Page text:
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Recovery’s losers

2 January 2014 By Edward Hadas, Chris Hughes

A normalising world will not be a harmonious world. The massive fiscal and monetary stimulus that is helping revive GDP growth in developed economies favours the privileged directly, and trickles down only slowly to the middle classes, the poor and the unemployed. That tension will worsen.

The trend to increased income inequality began long before the 2008 financial crisis. Income distributions in 17 member states from the Organisation for Economic Co-operation and Development became more unequal between the mid-1980s and 2008, while there was no significant change in three. Inequality decreased in only two, Turkey and Greece. 

What happened after the crisis isn’t yet clear. But in the United States the very rich have done very well. The share of income taken by the top 1 percent of earners declined with the markets in 2008, according to Emmanuel Saez of the University of California at Berkeley, but has rebounded. The upward trend, from 9 percent of total U.S. incomes in the early 1970s to about 20 percent before the crisis, has resumed. The inflation-adjusted income of the bottom 99 percent rose by only 0.4 percent between 2009 and 2012.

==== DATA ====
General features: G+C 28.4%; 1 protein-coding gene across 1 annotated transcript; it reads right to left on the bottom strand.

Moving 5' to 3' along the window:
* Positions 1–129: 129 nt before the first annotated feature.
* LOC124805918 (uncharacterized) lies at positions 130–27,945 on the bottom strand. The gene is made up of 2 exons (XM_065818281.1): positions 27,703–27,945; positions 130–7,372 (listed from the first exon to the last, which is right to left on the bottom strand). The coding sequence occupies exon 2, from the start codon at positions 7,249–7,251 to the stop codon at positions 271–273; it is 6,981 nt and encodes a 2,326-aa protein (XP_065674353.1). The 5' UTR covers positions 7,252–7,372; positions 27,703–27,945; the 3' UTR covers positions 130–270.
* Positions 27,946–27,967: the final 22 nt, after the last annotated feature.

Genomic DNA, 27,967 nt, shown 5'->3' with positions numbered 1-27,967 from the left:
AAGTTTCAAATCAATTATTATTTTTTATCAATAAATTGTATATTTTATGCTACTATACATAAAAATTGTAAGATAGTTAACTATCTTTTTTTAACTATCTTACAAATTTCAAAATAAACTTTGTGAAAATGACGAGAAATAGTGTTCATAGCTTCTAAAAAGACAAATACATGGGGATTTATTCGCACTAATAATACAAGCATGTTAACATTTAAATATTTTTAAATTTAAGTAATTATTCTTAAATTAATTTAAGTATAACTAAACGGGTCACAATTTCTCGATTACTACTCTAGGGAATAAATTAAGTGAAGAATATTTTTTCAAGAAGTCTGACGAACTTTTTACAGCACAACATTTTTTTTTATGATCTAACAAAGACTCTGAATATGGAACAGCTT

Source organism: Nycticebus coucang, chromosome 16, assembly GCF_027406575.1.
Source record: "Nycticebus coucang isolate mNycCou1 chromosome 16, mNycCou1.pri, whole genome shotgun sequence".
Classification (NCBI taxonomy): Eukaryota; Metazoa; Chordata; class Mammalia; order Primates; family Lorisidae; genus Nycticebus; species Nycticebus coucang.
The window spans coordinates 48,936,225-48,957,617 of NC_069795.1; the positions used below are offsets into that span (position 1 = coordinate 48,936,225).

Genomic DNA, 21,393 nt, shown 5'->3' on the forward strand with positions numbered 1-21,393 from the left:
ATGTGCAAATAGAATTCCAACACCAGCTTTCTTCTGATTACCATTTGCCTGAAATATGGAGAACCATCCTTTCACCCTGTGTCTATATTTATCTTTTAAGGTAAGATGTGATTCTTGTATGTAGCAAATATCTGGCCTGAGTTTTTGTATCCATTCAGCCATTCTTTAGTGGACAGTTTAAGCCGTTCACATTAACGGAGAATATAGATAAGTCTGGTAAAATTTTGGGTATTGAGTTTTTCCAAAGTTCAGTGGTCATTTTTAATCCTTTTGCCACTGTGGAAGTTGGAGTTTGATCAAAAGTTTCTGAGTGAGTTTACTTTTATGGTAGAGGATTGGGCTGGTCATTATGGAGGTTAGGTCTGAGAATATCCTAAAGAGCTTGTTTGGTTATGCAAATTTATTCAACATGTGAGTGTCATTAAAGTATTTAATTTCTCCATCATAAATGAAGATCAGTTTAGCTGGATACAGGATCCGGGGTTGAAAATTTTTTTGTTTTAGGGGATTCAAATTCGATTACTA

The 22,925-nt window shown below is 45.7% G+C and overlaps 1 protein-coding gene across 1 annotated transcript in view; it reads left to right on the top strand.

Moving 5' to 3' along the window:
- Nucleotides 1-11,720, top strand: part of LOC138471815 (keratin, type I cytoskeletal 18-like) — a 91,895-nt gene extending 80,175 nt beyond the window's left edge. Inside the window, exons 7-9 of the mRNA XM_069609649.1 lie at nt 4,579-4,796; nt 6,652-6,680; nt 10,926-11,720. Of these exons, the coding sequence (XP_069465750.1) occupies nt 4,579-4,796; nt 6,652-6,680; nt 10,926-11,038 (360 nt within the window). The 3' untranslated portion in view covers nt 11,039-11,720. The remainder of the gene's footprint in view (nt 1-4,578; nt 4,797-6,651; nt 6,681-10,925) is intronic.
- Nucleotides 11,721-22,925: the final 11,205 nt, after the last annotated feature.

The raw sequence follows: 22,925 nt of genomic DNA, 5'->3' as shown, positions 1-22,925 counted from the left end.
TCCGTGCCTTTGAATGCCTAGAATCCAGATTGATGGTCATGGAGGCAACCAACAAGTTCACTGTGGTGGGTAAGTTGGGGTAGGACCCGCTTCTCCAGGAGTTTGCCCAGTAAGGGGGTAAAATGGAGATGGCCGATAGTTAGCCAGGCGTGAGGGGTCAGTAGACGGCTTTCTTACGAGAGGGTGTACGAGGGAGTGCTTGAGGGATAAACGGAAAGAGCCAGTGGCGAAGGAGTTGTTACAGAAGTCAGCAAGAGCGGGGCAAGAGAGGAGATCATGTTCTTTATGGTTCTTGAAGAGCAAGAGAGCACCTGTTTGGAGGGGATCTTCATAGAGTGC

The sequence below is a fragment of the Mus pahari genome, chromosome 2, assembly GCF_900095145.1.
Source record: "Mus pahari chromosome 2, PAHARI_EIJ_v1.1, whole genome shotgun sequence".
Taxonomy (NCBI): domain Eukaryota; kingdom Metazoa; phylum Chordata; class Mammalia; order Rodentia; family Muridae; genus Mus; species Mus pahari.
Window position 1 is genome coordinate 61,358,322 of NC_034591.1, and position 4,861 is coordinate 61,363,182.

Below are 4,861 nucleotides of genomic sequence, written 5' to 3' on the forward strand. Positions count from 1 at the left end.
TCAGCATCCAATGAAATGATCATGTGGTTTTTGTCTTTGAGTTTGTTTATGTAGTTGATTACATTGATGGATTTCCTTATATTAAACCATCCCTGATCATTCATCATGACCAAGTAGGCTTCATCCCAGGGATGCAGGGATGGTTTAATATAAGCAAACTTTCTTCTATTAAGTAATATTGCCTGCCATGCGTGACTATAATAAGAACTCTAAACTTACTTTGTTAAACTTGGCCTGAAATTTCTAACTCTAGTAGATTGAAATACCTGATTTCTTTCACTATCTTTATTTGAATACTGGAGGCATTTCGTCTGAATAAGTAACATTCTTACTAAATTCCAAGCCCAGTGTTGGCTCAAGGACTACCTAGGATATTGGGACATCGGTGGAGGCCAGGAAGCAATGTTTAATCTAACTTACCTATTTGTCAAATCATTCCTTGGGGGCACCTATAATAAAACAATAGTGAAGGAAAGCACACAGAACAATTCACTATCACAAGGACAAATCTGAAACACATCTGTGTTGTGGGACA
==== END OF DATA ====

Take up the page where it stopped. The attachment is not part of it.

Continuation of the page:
Post-crisis low interest rates helped some poor borrowers, but penalised frugal small savers. In the United Kingdom, many workers who retired during the crisis were forced into taking abysmal annuity rates. At the bottom of the income ladder, unemployment has increased and welfare benefits have generally fallen.

At the top, though, quantitative easing has produced gains on financial and real estate assets, especially for people rich enough to take the risks of leverage. Executive pay has continued to rise, and in the still extravagantly rewarded financial sector, the best remunerated have gained from a misguided regulatory assault on variable pay.

Recovery is on the way, and some of the exceptional policies are set to be unwound in 2014. But the less well-off face more time out of work, more years in the workforce, and less real income and lower pensions than they would have expected before the crisis. A recovery that doesn’t feel like one will lead to an increasing sense of grievance.


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